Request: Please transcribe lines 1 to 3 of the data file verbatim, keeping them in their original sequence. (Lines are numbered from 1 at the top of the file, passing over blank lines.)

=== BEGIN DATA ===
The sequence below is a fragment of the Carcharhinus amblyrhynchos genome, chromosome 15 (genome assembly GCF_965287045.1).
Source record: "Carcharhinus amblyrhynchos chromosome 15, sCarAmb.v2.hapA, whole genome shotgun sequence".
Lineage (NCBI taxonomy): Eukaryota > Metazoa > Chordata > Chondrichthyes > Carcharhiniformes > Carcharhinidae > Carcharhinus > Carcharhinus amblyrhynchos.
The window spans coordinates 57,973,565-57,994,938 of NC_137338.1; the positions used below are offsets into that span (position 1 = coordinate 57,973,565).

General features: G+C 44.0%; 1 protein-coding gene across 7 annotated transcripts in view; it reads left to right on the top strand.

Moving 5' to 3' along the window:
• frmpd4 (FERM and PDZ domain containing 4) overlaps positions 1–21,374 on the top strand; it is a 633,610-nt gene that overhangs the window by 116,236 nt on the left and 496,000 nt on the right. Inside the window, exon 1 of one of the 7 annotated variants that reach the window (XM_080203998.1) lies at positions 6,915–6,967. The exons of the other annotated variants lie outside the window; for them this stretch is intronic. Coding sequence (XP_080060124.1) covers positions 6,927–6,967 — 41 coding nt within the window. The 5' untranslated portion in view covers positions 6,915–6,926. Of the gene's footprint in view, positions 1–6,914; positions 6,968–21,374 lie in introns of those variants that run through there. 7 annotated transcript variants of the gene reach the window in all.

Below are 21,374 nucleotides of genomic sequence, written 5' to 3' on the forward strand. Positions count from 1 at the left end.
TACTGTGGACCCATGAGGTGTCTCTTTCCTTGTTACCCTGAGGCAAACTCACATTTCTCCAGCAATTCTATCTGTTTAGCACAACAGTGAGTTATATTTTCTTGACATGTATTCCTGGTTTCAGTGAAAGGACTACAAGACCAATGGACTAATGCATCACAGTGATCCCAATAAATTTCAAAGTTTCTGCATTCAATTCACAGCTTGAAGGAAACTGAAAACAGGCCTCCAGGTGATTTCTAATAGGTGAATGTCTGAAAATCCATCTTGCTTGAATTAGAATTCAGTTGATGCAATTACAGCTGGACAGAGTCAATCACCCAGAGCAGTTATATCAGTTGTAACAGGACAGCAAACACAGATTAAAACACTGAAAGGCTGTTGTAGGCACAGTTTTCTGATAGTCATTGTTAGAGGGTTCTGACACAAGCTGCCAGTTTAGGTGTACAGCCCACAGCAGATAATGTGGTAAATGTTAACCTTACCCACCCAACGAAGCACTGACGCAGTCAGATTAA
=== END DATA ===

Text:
The sequence below is a fragment of the Carcharhinus amblyrhynchos genome, chromosome 15 (genome assembly GCF_965287045.1).
Source record: "Carcharhinus amblyrhynchos chromosome 15, sCarAmb.v2.hapA, whole genome shotgun sequence".
Lineage (NCBI taxonomy): Eukaryota > Metazoa > Chordata > Chondrichthyes > Carcharhiniformes > Carcharhinidae > Carcharhinus > Carcharhinus amblyrhynchos.